I understand. There has been a huge cultural movement over the last few years. Call it the PC movement, Social Justice Warriors, or something else, but it’s been a general drift away from certain “traditional” mindsets that might have been broadly accepted in the past, but which have fallen out of favor with many today.
And some people find that threatening.
We could dive into the details about what motivates people and what makes them feel insecure, but I’m not a psychologist, and I don’t feel like going there today. Suffice it to say that there’s a backlash movement against the PC movement. There are people who feel there should be no need to sacrifice things that have been popular for decades just because they might be perceived as insensitive or disparaging to whole groups of people. (Quick aside: read that last sentence again. Then, if that describes you, question your life choices.)
Perhaps I’m being dismissive. Perhaps I truly don’t understand what motivates people who seem (to me) to hear about the fact that they’re doing something that’s upsetting or hurtful to others, and then they decide to continue doing it, just because they don’t feel like they should have to stop.
I deal with this kind of behavior pretty regularly, as a parent. One of my kids will be on the couch, It’s a big couch. Plenty of room. And another one will come sit down on the couch. Sooner or later, one of the kids makes a move. Typically, they try to sprawl out as much as possible. Inevitably, this sprawl infringes on the space of the other kid. That’s when the arguing starts. The couch is big enough for everyone, but one kid feels like they should be able to set up shop on the whole thing, or right next to the other kid.
Another example: we’ll be in the car, and one kid decides to start listening to their video game music without using their headphones. It’s annoying to everyone else in the car, but they don’t want to stop, because they like it more without headphones.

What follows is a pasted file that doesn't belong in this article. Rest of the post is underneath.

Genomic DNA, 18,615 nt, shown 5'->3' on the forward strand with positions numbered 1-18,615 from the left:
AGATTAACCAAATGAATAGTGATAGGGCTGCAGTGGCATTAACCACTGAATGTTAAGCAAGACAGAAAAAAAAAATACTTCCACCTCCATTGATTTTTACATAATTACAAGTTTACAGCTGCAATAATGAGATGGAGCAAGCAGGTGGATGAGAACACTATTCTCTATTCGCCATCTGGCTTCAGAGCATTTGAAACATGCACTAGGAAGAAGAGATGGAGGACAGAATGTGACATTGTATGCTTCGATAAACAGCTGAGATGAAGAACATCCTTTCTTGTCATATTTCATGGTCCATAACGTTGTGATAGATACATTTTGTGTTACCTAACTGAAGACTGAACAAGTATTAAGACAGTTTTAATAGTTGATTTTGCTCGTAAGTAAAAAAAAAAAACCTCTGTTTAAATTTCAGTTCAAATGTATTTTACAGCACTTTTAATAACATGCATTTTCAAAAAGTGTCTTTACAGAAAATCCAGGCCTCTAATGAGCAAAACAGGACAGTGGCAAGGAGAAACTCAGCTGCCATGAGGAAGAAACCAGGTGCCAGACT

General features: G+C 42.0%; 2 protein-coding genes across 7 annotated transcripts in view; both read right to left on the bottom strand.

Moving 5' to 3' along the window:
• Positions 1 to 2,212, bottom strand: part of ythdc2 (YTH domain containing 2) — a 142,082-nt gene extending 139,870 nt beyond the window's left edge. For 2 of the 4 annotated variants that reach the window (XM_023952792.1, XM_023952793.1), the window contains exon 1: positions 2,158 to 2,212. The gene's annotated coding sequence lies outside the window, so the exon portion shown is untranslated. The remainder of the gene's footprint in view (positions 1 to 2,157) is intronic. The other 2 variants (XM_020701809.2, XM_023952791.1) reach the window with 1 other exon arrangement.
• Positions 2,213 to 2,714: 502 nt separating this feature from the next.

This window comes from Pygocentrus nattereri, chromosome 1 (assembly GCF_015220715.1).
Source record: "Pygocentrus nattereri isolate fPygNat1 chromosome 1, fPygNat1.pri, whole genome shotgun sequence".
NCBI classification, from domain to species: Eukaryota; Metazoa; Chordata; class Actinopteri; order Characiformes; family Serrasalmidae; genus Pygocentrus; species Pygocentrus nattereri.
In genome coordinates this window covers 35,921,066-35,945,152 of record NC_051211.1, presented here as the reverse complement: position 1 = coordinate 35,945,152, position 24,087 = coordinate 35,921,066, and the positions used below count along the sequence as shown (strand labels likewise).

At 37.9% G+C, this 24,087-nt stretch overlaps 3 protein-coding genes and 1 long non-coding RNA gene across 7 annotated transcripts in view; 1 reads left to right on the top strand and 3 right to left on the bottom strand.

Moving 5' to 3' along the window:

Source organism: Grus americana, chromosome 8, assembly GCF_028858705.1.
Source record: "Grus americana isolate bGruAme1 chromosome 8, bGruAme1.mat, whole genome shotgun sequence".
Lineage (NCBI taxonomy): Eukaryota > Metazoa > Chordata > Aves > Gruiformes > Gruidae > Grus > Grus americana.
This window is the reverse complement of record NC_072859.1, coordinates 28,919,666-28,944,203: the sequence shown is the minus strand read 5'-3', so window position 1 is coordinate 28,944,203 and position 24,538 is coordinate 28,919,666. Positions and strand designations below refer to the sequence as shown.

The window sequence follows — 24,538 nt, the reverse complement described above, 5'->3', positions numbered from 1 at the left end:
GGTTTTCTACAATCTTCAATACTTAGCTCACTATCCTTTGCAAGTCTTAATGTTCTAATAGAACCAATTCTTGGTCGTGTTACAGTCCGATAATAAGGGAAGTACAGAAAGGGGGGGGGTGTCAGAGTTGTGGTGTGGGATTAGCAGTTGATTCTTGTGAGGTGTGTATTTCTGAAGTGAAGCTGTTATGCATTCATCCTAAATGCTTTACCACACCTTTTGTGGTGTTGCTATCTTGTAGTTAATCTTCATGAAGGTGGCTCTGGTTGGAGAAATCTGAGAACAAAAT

Folks, if your behavior is regularly mirrored by a five-year-old, maybe going around calling other people misguided or wrong is a tad off base.
The thing is, if these debates were about truly important things, I’d be much more sympathetic. If something really matters to a person, I try to be able to help that person get that thing. But so many of these “Anti-PC Movement” movements have been about things that . . . just don’t seem to amount to much. And no example of this is easier to see than “Baby It’s Cold Outside.”
To judge from my current Facebook feed, you would think “Baby It’s Cold Outside” is the Mona Lisa of Christmas music. That it’s the epitome of all that is good and right with the world when it comes to holiday classics. Here’s how I summed it up in one Facebook response I wrote:
Of all the possibilities, I get a kick out of the number of people willing to go to battle for “Baby, It’s Cold Outside.” As if this is the Bridge of Khazad Dum, and PC Culture is the Balrog, the song is Frodo, and they’re Gandalf, bravely standing there shouting “YOU SHALL NOT PASS!!!”
It’s a song that if it were done today, would come across as creepy. And it’s still being covered today. It’s a light Christmas song, and people are treating it like it’s Holy Writ.
If people don’t like it, don’t play it. If people like to listen to it, fine. But to go full nerd and explain the history of the song, American culture, and dating mores just to justify why you feel you should be able to listen to the song and it should be in regular rotation on the radio . . . seems excessive.
The debate is generating a fair bit of buzz, with some radio stations yanking the song from their rotation (OH NOES!!), and videos being made that poke fun at the song and the debate.
When I first read the linguistic, historical defense of the song a few years ago (such as some of the thoughts expressed in this article), I thought it was interesting, and I agreed with it. The song didn’t mean what it sounds like it means today. What’s the big deal?
But #metoo has happened since then, and the song really comes across as flat footed now. And yes, that’s not what it meant back then, but so what? Will I take this song out of my own Christmas playlist? No. It’s a catchy song, it won an Academy Award, and I don’t mind it. Do I care if I don’t hear it on the radio ever again? No. If I like it, I can buy any version I want and play it until my ears bleed.
(As another side note, I get another kick out of the fact that some of the people who are arguing we keep the song playing are conservative, and their argument “It doesn’t mean what you think it means” ends up being “Actually, it means this unmarried woman wants to have sex with a man.” And that somehow . . . makes it a song we should gather the kids around to enjoy together? How does “Baby It’s Cold Outside” end up being the hill some conservatives want to go to war over? Just because it’s something the PC movement wants? The enemy of my enemy is my friend?)
Anyway. That’s about 1,000 words more than I’d ever thought I’d be writing about this subject, but it’s been bugging me more and more as I see the debate sprawl across social media. Sooner or later, I just can’t keep my mouth shut. Thanks for reading.
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